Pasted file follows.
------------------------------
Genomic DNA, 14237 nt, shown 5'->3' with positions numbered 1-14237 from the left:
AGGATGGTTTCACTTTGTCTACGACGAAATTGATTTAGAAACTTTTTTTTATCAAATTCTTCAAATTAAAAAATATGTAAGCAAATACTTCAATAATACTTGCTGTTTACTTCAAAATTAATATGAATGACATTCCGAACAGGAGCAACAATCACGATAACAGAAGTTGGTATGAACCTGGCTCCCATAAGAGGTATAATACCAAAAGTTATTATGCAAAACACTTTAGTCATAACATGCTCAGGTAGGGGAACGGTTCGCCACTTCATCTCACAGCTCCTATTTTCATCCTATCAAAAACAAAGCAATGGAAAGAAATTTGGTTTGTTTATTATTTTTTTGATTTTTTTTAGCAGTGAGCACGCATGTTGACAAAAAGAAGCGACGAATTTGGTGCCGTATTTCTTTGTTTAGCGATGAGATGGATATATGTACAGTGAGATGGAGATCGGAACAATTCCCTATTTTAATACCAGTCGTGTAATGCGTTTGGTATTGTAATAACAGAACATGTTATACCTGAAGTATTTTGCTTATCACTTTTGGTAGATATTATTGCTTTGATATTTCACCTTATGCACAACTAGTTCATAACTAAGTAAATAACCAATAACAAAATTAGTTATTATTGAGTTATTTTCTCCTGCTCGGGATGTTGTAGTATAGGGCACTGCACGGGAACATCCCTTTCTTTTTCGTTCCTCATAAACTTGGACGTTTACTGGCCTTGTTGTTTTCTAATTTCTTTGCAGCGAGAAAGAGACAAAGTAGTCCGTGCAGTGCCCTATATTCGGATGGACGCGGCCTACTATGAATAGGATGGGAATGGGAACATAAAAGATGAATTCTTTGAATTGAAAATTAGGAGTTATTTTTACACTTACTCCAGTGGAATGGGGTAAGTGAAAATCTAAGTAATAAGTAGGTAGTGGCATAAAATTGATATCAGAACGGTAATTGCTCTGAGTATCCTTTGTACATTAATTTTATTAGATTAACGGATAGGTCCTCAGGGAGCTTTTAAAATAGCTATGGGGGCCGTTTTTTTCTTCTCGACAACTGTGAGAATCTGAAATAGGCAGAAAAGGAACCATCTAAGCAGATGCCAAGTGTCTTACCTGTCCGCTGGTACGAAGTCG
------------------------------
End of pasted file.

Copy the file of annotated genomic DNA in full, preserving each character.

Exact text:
Genomic DNA, 14237 nt, shown 5'->3' with positions numbered 1-14237 from the left:
AGGATGGTTTCACTTTGTCTACGACGAAATTGATTTAGAAACTTTTTTTTATCAAATTCTTCAAATTAAAAAATATGTAAGCAAATACTTCAATAATACTTGCTGTTTACTTCAAAATTAATATGAATGACATTCCGAACAGGAGCAACAATCACGATAACAGAAGTTGGTATGAACCTGGCTCCCATAAGAGGTATAATACCAAAAGTTATTATGCAAAACACTTTAGTCATAACATGCTCAGGTAGGGGAACGGTTCGCCACTTCATCTCACAGCTCCTATTTTCATCCTATCAAAAACAAAGCAATGGAAAGAAATTTGGTTTGTTTATTATTTTTTTGATTTTTTTTAGCAGTGAGCACGCATGTTGACAAAAAGAAGCGACGAATTTGGTGCCGTATTTCTTTGTTTAGCGATGAGATGGATATATGTACAGTGAGATGGAGATCGGAACAATTCCCTATTTTAATACCAGTCGTGTAATGCGTTTGGTATTGTAATAACAGAACATGTTATACCTGAAGTATTTTGCTTATCACTTTTGGTAGATATTATTGCTTTGATATTTCACCTTATGCACAACTAGTTCATAACTAAGTAAATAACCAATAACAAAATTAGTTATTATTGAGTTATTTTCTCCTGCTCGGGATGTTGTAGTATAGGGCACTGCACGGGAACATCCCTTTCTTTTTCGTTCCTCATAAACTTGGACGTTTACTGGCCTTGTTGTTTTCTAATTTCTTTGCAGCGAGAAAGAGACAAAGTAGTCCGTGCAGTGCCCTATATTCGGATGGACGCGGCCTACTATGAATAGGATGGGAATGGGAACATAAAAGATGAATTCTTTGAATTGAAAATTAGGAGTTATTTTTACACTTACTCCAGTGGAATGGGGTAAGTGAAAATCTAAGTAATAAGTAGGTAGTGGCATAAAATTGATATCAGAACGGTAATTGCTCTGAGTATCCTTTGTACATTAATTTTATTAGATTAACGGATAGGTCCTCAGGGAGCTTTTAAAATAGCTATGGGGGCCGTTTTTTTCTTCTCGACAACTGTGAGAATCTGAAATAGGCAGAAAAGGAACCATCTAAGCAGATGCCAAGTGTCTTACCTGTCCGCTGGTACGAAGTCG